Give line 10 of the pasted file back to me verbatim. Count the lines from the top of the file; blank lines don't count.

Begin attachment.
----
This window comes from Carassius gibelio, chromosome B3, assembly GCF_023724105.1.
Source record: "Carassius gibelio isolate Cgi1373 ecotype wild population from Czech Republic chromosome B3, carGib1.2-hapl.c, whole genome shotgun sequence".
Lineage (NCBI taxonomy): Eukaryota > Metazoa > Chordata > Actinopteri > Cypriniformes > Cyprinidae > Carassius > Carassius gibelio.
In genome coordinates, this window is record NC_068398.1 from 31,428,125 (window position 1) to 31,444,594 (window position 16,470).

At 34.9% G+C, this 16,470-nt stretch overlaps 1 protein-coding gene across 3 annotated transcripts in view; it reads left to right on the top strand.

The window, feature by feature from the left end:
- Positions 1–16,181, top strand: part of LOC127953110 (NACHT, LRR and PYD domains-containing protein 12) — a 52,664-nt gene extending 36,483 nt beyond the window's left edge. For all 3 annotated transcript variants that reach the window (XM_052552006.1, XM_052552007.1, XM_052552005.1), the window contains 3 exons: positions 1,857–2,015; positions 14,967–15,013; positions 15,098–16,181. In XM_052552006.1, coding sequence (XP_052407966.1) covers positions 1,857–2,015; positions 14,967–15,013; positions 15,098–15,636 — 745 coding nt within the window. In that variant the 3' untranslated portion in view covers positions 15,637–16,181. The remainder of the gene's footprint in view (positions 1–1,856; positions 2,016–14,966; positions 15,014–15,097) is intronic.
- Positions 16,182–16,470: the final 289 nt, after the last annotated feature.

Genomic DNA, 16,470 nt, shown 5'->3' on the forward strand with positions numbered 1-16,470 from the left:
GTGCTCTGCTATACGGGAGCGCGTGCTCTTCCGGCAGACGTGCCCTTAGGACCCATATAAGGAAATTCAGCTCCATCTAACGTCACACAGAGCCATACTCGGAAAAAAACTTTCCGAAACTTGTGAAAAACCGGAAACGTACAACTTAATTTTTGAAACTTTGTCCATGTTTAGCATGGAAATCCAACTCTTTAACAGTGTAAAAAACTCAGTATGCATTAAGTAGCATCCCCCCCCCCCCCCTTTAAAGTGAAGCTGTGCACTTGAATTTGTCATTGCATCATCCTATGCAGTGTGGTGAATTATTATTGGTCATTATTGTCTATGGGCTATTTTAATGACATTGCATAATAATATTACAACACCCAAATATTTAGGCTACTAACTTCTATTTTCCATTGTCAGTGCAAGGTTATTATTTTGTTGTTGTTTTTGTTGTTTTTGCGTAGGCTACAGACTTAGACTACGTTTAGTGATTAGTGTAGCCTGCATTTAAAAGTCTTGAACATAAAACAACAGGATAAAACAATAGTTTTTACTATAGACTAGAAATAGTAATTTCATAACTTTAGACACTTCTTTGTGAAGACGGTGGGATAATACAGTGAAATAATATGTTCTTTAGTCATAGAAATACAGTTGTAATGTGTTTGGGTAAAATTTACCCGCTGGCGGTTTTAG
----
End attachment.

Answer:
GTGCTCTGCTATACGGGAGCGCGTGCTCTTCCGGCAGACGTGCCCTTAGGACCCATATAAGGAAATTCAGCTCCATCTAACGTCACACAGAGCCATACTCGGAAAAAAACTTTCCGAAACTTGTGAAAAACCGGAAACGTACAACTTAATTTTTGAAACTTTGTCCATGTTTAGCATGGAAATCCAACTCTTTAACAGTGTAAAAAACTCAGTATGCATTAAGTAGCATCCCCCCCCCCCCCCTTTAAAGTGAAGCTGTGCACTTGAATTTGTCATTGCATCATCCTATGCAGTGTGGTGAATTATTATTGGTCATTATTGTCTATGGGCTATTTTAATGACATTGCATAATAATATTACAACACCCAAATATTTAGGCTACTAACTTCTATTTTCCATTGTCAGTGCAAGGTTATTATTTTGTTGTTGTTTTTGTTGTTTTTGCGTAGGCTACAGACTTAGACTACGTTTAGTGATTAGTGTAGCCTGCATTTAAAAGTCTTGAACATAAAACAACAGGATAAAACAATAGTTTTTACTATAGACTAGAAATAGTAATTTCATAACTTTAGACACTTCTTTGTGAAGACGGTGGGATAATACAGTGAAATAATATGTTCTTTAGTCATAGAAATACAGTTGTAATGTGTTTGGGTAAAATTTACCCGCTGGCGGTTTTAG